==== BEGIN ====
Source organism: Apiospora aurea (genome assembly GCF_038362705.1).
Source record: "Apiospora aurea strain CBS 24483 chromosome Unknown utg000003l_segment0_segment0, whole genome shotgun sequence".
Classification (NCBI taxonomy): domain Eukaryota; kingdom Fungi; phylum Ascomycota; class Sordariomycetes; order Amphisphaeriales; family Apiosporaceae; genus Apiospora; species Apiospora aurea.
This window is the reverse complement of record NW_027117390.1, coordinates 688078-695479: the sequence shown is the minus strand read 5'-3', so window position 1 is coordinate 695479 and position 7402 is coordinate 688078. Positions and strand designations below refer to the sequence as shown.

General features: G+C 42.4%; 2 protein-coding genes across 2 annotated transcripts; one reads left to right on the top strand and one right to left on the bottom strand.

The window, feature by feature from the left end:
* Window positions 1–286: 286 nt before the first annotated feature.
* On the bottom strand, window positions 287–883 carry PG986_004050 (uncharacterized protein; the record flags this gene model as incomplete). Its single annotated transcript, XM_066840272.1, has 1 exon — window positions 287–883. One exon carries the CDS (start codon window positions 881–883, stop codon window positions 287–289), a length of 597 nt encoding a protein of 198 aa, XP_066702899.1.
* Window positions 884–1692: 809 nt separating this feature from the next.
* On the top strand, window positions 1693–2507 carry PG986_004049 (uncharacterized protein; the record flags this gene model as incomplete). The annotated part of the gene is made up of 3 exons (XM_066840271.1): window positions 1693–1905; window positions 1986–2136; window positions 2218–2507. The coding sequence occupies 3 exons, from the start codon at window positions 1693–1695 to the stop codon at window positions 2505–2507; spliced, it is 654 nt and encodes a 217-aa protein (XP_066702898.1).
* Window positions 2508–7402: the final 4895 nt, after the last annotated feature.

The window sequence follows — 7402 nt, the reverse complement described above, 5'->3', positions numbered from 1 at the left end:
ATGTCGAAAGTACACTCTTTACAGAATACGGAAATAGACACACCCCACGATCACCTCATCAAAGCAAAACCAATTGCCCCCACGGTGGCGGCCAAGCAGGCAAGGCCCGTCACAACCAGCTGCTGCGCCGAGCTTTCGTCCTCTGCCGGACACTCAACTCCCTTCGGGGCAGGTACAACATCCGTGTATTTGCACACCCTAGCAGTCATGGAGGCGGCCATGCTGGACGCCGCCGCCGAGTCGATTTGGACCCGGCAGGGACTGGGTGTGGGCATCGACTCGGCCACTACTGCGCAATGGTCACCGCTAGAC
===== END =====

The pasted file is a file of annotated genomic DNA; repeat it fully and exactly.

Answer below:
Source organism: Apiospora aurea (genome assembly GCF_038362705.1).
Source record: "Apiospora aurea strain CBS 24483 chromosome Unknown utg000003l_segment0_segment0, whole genome shotgun sequence".
Classification (NCBI taxonomy): domain Eukaryota; kingdom Fungi; phylum Ascomycota; class Sordariomycetes; order Amphisphaeriales; family Apiosporaceae; genus Apiospora; species Apiospora aurea.
This window is the reverse complement of record NW_027117390.1, coordinates 688078-695479: the sequence shown is the minus strand read 5'-3', so window position 1 is coordinate 695479 and position 7402 is coordinate 688078. Positions and strand designations below refer to the sequence as shown.

General features: G+C 42.4%; 2 protein-coding genes across 2 annotated transcripts; one reads left to right on the top strand and one right to left on the bottom strand.

The window, feature by feature from the left end:
* Window positions 1–286: 286 nt before the first annotated feature.
* On the bottom strand, window positions 287–883 carry PG986_004050 (uncharacterized protein; the record flags this gene model as incomplete). Its single annotated transcript, XM_066840272.1, has 1 exon — window positions 287–883. One exon carries the CDS (start codon window positions 881–883, stop codon window positions 287–289), a length of 597 nt encoding a protein of 198 aa, XP_066702899.1.
* Window positions 884–1692: 809 nt separating this feature from the next.
* On the top strand, window positions 1693–2507 carry PG986_004049 (uncharacterized protein; the record flags this gene model as incomplete). The annotated part of the gene is made up of 3 exons (XM_066840271.1): window positions 1693–1905; window positions 1986–2136; window positions 2218–2507. The coding sequence occupies 3 exons, from the start codon at window positions 1693–1695 to the stop codon at window positions 2505–2507; spliced, it is 654 nt and encodes a 217-aa protein (XP_066702898.1).
* Window positions 2508–7402: the final 4895 nt, after the last annotated feature.

The window sequence follows — 7402 nt, the reverse complement described above, 5'->3', positions numbered from 1 at the left end:
ATGTCGAAAGTACACTCTTTACAGAATACGGAAATAGACACACCCCACGATCACCTCATCAAAGCAAAACCAATTGCCCCCACGGTGGCGGCCAAGCAGGCAAGGCCCGTCACAACCAGCTGCTGCGCCGAGCTTTCGTCCTCTGCCGGACACTCAACTCCCTTCGGGGCAGGTACAACATCCGTGTATTTGCACACCCTAGCAGTCATGGAGGCGGCCATGCTGGACGCCGCCGCCGAGTCGATTTGGACCCGGCAGGGACTGGGTGTGGGCATCGACTCGGCCACTACTGCGCAATGGTCACCGCTAGAC